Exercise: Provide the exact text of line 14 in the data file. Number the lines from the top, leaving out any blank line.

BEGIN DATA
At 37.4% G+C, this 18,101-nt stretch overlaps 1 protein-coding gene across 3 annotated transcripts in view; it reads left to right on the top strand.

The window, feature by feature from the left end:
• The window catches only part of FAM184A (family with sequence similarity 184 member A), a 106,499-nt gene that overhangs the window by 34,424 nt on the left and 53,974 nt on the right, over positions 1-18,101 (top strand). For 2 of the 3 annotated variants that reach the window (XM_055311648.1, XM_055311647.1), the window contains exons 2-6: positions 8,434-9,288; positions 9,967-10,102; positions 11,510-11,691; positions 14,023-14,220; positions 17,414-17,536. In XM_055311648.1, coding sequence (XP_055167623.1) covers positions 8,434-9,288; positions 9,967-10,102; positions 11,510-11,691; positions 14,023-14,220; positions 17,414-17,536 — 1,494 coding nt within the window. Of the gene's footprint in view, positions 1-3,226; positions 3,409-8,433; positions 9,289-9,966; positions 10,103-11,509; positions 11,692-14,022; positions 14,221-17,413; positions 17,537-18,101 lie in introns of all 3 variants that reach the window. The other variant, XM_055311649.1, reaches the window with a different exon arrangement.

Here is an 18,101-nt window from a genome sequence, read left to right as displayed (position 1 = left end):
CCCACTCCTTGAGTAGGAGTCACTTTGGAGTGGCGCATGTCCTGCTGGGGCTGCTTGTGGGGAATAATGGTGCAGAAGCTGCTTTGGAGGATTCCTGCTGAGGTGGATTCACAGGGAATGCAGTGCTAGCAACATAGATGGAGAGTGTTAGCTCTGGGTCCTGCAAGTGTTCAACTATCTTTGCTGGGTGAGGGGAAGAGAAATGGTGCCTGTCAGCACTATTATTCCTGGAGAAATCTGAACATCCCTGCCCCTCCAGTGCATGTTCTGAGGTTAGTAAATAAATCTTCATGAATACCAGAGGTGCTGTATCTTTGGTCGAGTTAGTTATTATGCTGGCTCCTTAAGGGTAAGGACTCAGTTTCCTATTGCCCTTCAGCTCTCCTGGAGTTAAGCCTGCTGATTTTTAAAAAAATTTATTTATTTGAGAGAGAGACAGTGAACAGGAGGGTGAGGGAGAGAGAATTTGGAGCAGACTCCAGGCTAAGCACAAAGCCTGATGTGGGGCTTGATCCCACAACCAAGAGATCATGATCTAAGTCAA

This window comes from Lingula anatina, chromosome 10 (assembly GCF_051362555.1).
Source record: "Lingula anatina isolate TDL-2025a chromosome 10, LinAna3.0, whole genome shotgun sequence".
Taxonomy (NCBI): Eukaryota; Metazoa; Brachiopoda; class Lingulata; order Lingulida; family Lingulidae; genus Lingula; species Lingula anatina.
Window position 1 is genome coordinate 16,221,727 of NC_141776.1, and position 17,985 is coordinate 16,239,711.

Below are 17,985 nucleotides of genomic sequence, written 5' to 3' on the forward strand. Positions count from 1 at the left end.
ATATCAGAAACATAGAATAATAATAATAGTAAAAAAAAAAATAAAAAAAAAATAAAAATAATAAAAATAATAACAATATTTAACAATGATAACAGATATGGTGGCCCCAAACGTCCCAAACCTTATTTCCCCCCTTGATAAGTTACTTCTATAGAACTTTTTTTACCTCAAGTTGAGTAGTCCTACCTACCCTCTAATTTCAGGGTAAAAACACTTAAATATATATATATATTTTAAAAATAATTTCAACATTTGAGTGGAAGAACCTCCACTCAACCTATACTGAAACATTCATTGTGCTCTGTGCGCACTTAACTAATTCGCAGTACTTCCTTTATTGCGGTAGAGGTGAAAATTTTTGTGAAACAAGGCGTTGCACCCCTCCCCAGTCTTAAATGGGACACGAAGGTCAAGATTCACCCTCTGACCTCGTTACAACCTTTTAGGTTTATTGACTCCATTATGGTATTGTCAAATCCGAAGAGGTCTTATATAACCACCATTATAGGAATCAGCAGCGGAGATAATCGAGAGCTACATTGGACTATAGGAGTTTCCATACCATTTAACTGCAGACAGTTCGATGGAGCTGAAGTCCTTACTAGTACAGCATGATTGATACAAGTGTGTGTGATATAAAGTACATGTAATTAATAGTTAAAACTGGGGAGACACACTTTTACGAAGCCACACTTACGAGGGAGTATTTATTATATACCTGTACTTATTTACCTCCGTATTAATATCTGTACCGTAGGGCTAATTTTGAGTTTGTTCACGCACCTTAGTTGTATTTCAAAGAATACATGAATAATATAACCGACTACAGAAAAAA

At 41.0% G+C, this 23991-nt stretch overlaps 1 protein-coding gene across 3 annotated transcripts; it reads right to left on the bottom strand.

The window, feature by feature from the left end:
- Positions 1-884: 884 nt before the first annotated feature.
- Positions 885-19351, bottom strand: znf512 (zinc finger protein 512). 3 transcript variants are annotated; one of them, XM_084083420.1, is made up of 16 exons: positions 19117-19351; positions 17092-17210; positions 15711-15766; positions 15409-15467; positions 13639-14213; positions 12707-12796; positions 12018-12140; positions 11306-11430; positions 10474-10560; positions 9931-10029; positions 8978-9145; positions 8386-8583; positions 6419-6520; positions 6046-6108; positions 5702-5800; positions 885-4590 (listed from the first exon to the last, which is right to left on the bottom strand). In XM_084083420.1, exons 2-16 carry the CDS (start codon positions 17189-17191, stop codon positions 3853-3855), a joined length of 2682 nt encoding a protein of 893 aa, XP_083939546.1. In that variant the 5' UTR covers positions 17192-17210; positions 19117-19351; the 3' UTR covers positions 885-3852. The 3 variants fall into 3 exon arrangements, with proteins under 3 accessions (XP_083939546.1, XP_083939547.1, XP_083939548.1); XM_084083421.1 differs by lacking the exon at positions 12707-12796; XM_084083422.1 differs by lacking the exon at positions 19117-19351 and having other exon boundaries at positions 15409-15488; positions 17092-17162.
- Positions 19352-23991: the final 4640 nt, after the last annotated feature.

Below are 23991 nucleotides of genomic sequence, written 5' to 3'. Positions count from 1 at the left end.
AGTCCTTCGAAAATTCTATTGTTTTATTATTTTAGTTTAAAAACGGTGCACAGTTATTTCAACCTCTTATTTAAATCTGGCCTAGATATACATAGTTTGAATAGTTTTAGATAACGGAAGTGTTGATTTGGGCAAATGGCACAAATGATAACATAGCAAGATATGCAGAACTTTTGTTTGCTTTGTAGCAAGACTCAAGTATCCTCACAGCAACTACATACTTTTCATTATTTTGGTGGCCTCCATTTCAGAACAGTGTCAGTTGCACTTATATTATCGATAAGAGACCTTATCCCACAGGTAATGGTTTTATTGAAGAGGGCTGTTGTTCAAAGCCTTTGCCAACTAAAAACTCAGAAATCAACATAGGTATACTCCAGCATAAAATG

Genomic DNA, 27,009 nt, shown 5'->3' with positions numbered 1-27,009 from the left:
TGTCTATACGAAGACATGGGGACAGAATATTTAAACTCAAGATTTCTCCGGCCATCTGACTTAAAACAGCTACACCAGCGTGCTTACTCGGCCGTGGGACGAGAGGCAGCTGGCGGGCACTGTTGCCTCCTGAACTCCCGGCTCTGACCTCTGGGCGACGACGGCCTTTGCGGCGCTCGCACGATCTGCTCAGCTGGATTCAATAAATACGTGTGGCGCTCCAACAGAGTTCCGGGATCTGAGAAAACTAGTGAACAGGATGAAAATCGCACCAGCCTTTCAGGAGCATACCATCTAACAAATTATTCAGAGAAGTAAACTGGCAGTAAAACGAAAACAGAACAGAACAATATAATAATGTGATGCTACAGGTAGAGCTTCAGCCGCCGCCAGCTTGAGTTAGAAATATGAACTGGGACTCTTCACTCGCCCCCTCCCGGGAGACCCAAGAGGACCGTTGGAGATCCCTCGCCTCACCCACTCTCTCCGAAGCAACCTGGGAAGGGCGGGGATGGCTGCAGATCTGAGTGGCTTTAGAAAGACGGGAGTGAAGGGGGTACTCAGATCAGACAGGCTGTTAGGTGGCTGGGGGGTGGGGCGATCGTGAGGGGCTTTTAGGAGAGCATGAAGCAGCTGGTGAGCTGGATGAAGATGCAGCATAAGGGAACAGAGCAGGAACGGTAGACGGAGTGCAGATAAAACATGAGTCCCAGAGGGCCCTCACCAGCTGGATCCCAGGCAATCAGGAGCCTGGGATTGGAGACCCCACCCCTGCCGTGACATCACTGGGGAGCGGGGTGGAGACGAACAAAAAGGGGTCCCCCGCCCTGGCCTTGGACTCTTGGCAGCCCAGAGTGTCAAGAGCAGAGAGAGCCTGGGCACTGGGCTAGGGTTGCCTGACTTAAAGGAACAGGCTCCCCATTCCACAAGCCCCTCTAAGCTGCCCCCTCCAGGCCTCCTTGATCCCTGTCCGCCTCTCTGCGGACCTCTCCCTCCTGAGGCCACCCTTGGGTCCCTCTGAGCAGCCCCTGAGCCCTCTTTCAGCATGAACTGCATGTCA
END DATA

- Positions 1-884: 884 nt before the first annotated feature.